OK, you are right.
Just wanted to mention that old chap Scheimpflug, I like the name. My intention was to stir some movement(s) among RF people...
And your architectural photo is excellent, I like it, really I do.

However, LF lenses can be used wide open to obtain the BOKEH!

Canon 5D mounted on wooden Globica (13x18cm), Carl Zeiss Jena Tessar 4.5/300:

http://www.ivanlozica.com/yahoo_site....358103931.jpg

Happy New Year!
  Reply With Quote

Old 01-02-2010   #40
-doomed-
film is exciting
 
-doomed-'s Avatar
 
-doomed- is offline
Join Date: Sep 2008
Location: New Jersey
Posts: 802
Shallow depth of field is often the refuge of the unskilled amateur , I speak from my early jump from the digital point and shoot to a canon 20d with a plastic fantastic 50mm 1.8, I shot that thing wide open nearly all the time. Why? because I could, I thought that made every photo better, I had no idea what bokeh or oof even meant. I eventually realized that those shots weren't made any better by the shallow dof , they were just bad shots in general.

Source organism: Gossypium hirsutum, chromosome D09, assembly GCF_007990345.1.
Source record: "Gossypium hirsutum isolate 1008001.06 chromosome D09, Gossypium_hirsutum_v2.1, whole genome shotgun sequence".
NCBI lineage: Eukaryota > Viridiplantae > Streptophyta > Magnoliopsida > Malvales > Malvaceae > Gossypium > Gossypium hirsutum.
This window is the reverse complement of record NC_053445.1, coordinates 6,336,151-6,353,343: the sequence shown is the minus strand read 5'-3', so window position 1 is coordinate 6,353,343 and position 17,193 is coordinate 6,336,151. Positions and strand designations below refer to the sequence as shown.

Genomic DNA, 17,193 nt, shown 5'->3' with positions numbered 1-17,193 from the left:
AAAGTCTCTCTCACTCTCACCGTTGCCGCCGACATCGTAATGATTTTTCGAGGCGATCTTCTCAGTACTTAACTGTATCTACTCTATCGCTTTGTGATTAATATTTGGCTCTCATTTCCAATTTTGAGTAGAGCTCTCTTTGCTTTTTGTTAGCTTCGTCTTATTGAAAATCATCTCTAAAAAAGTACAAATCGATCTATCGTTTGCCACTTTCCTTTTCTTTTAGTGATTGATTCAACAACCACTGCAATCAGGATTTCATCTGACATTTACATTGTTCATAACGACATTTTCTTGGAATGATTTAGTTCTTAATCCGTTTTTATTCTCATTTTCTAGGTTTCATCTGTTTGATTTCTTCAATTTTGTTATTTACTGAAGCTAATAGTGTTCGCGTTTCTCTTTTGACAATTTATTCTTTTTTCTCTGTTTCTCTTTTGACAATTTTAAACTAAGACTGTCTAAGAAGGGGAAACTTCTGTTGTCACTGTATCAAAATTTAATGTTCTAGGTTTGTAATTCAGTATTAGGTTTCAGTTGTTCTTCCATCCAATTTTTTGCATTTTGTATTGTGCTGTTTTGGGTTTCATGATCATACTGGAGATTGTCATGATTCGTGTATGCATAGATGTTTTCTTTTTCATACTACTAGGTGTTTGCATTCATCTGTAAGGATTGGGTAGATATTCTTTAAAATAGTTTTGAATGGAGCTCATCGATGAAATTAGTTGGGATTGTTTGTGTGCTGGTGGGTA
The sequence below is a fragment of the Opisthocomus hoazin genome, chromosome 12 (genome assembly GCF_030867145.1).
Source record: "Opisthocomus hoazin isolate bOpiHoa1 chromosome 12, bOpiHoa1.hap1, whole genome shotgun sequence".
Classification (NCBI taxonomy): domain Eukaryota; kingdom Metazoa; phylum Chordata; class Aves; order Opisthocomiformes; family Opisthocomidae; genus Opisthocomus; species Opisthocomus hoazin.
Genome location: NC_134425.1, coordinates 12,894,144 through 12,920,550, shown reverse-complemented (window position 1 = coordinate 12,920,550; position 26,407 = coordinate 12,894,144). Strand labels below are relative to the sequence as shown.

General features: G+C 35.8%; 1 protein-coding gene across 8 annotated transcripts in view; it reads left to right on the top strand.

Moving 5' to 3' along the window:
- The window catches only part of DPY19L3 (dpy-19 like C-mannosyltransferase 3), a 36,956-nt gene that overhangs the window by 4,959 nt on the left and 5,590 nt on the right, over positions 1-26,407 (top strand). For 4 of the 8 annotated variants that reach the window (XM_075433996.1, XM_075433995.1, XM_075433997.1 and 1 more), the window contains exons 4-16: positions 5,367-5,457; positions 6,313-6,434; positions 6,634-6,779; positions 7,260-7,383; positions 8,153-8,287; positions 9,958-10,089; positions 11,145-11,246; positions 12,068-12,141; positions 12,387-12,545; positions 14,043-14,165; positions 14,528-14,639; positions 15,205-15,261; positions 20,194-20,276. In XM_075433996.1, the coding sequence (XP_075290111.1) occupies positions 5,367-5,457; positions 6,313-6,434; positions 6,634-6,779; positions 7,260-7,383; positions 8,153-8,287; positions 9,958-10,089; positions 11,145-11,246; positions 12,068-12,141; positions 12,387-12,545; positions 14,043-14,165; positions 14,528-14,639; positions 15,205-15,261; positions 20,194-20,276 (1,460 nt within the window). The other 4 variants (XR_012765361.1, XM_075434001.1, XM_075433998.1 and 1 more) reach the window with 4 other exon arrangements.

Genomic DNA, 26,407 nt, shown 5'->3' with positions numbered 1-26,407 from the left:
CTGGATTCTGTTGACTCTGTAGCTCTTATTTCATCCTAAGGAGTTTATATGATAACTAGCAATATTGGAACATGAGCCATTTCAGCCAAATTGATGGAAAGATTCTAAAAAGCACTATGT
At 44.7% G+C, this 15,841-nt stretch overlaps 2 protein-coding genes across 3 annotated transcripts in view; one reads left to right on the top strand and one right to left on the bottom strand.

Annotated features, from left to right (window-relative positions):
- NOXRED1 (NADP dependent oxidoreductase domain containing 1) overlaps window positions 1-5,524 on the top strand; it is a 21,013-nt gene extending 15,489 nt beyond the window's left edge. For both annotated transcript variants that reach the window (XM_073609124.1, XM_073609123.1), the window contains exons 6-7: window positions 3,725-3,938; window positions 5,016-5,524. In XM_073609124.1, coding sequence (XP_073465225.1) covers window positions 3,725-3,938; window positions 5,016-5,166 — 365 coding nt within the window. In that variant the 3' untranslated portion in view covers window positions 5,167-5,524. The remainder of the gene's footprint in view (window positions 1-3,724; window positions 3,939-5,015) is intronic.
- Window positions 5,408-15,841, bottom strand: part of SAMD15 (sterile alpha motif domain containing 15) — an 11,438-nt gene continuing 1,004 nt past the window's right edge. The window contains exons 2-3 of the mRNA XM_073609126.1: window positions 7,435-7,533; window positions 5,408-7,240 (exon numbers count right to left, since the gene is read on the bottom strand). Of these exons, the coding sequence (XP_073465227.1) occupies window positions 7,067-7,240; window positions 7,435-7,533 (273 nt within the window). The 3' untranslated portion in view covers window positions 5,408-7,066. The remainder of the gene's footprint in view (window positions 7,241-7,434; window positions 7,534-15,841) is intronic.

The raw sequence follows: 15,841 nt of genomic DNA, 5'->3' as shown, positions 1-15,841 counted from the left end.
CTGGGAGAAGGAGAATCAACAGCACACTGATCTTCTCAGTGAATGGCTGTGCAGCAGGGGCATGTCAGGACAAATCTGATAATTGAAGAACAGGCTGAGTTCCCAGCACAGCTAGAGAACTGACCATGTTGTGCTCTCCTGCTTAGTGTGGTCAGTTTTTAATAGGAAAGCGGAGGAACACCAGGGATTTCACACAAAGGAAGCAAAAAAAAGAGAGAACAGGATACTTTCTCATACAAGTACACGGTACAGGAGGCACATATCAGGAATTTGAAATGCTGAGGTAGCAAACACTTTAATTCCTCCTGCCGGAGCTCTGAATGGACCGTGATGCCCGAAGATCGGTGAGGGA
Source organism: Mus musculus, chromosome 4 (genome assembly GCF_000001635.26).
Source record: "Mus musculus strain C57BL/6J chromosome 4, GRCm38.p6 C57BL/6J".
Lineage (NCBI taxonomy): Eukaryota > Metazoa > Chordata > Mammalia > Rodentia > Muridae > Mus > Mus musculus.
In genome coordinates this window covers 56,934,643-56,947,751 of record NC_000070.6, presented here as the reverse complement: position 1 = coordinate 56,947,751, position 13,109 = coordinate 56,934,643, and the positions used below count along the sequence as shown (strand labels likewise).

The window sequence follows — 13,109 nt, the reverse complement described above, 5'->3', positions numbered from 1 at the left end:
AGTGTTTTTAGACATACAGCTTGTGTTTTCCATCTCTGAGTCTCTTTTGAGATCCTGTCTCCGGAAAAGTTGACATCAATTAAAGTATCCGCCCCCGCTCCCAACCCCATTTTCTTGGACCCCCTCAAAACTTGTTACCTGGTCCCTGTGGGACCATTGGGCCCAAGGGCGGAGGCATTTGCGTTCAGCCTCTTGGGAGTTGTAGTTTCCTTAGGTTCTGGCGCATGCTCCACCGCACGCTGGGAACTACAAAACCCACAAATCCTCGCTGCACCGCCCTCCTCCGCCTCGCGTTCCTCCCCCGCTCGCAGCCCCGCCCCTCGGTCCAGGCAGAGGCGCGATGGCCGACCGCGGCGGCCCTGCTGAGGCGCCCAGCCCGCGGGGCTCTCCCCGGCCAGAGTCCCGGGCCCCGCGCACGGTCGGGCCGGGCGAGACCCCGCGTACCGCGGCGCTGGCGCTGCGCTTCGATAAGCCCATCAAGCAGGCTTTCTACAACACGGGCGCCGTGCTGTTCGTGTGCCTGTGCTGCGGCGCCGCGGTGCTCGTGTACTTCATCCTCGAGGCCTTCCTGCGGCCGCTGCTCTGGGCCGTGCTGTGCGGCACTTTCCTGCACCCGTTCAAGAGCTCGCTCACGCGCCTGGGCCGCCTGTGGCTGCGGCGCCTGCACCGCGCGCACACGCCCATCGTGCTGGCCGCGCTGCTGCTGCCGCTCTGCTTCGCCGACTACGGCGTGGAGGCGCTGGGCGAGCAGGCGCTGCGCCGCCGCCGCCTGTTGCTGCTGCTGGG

I bought a fixed lense RF and decided I wanted to learn photography instead of my typical guess and hope the AF took care of the focus and the auto exposure figured out the light.

This forum has plenty of talent on it, and I've learned a great deal from people on here even though I never asked them for the help , I just read and tried what I learned , if it worked for me it became a tool for me to use.

Needless to say after the rather wordy lead up to this end, i use shallow dof sparingly now , as long as I can get a sharper image by using a smaller aperture that I can handhold, I do.